The agreement is one of the first of its kind, says Emerald, bringing leading applied research to members in an initiative that helps authors in humanities and social sciences auto-deposit green open access papers in institutional repositories, saving time and reducing the administrative effort of tracking down deposit copies.
Building on Emerald’s existing zero embargo green open access policy, the new agreement will mean that authors accepted manuscripts (AAM) will be auto-deposited to their institutional repository via the Jisc’s Publications Router when their institution has a subscription to the journal. Articles will be deposited based on the author’s affiliation at the time of submission, under a UKRI compliant licence.
At the heart of the partnership, say the publishers, is a shared passion for the accessibility of research, user experience and innovation to support unfunded research. This new approach paves the way for easier, open publishing by addressing the changing needs of Jisc members and their researchers.
Shelley Allen, Head of Open Research at Emerald Publishing said: “We are delighted to be working with Jisc. This agreement offers a great way to provide the research community with a simple solution for making their work open and to increase adoption of open practices within member institutions. By enabling auto-deposit of the AAM for current subscriptions, it will offer a sustainable, customer centric journey for both the members and the wider research community. We ultimately want to make research more accessible and discoverable, and this service is a fantastic way to achieve this.”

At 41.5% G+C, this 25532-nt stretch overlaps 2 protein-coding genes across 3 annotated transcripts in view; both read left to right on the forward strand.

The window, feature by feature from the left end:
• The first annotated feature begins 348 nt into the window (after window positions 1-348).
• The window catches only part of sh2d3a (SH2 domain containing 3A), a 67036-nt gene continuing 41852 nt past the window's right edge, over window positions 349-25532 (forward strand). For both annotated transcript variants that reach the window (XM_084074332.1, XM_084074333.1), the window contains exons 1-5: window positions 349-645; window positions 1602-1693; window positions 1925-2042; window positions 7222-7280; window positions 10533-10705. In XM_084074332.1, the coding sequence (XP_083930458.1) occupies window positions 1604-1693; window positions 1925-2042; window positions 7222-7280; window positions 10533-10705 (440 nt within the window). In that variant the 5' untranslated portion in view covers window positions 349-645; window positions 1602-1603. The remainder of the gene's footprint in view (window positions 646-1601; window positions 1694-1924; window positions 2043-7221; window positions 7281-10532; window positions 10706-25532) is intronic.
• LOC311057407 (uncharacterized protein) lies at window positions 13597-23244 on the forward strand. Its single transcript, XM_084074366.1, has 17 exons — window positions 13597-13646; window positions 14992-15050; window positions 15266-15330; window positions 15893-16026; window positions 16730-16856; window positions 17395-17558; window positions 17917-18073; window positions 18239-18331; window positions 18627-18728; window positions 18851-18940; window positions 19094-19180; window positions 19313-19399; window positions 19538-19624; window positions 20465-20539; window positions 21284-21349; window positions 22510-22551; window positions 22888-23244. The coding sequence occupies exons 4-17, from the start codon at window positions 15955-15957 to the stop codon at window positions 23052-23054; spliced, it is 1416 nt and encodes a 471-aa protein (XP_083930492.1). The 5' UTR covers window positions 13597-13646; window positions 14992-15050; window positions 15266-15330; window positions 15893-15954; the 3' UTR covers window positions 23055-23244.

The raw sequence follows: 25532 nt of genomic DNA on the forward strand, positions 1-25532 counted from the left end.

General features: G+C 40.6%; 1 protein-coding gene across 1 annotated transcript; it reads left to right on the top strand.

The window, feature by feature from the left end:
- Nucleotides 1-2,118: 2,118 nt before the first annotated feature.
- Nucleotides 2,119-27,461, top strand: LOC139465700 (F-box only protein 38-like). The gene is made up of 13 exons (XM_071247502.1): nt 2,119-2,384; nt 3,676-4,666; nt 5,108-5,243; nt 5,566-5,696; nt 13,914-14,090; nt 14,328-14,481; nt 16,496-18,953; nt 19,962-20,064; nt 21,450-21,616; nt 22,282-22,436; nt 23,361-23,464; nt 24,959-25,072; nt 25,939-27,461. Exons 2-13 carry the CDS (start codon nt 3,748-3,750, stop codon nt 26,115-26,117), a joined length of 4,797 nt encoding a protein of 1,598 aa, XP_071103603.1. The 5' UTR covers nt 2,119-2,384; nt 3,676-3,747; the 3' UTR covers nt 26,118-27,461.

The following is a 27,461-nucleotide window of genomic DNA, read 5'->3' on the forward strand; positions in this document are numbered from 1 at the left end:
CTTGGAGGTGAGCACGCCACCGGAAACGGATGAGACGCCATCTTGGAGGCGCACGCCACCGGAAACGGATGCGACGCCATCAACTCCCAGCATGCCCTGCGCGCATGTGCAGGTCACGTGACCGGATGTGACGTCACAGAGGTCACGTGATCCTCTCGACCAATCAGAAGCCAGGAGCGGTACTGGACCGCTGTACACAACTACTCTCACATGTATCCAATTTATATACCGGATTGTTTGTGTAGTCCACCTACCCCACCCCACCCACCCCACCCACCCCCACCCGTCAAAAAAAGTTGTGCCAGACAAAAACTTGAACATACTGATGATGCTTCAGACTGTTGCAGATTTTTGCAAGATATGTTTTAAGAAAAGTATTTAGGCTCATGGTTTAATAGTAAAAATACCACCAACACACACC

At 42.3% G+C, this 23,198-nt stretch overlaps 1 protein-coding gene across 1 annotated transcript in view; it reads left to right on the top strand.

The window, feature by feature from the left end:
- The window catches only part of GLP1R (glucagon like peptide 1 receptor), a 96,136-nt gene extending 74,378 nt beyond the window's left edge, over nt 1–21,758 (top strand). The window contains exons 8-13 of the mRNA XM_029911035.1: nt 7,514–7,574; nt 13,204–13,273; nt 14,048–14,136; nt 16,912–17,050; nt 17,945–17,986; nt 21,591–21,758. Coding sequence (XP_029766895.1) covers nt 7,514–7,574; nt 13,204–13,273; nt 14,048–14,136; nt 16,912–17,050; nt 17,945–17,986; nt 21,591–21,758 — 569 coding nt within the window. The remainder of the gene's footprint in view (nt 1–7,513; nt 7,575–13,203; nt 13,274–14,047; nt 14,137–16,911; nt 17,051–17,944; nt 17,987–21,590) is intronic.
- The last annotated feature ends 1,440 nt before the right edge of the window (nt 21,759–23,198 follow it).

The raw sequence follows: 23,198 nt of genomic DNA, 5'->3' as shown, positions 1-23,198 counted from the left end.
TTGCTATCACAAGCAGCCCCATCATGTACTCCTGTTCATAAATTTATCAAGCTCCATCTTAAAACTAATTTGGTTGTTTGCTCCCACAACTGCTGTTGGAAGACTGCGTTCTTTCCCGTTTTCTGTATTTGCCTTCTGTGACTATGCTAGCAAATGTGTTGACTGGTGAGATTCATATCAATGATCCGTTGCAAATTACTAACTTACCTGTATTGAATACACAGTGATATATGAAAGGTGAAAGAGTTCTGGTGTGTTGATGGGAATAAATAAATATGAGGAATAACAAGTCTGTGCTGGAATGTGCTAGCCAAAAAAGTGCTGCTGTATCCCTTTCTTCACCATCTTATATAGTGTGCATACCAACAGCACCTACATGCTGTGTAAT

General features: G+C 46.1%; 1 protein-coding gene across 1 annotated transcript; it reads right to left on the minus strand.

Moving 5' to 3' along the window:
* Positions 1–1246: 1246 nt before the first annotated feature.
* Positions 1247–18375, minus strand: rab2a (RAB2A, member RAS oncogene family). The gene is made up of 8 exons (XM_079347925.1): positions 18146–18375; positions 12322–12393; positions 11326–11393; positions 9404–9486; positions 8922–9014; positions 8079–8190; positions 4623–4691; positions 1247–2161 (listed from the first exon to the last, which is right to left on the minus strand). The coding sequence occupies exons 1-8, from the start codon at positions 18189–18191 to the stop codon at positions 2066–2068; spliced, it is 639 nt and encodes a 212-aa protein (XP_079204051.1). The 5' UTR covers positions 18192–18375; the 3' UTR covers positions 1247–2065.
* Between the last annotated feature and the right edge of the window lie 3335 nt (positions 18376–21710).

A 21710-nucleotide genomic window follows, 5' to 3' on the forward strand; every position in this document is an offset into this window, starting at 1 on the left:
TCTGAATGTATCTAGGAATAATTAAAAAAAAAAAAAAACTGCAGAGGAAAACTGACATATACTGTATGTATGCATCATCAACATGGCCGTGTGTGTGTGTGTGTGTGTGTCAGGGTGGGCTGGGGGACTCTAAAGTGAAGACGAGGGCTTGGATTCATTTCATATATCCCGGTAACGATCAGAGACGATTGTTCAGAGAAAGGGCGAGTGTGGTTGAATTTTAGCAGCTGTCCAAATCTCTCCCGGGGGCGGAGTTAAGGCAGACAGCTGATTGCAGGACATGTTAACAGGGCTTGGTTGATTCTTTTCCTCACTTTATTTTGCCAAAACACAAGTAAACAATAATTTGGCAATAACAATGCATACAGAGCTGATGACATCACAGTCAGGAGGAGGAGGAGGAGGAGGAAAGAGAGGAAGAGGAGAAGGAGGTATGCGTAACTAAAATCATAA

Anna Vernon, Head of Jisc Licensing said: “Our agreements aim to provide maximum access to research publications, and the Emerald agreement recognises the need for a variety of models to achieve an affordable transition to open access. We are very pleased to work with Emerald to provide an alternative to APC-based models.”
“This partnership with Jisc is exactly the kind of innovative collaboration that helps further the shared passion to develop ways to make publishing research simpler, widely accessible, and more discoverable, and that can ultimately drive real impact to society and people’s lives,” adds Allen.
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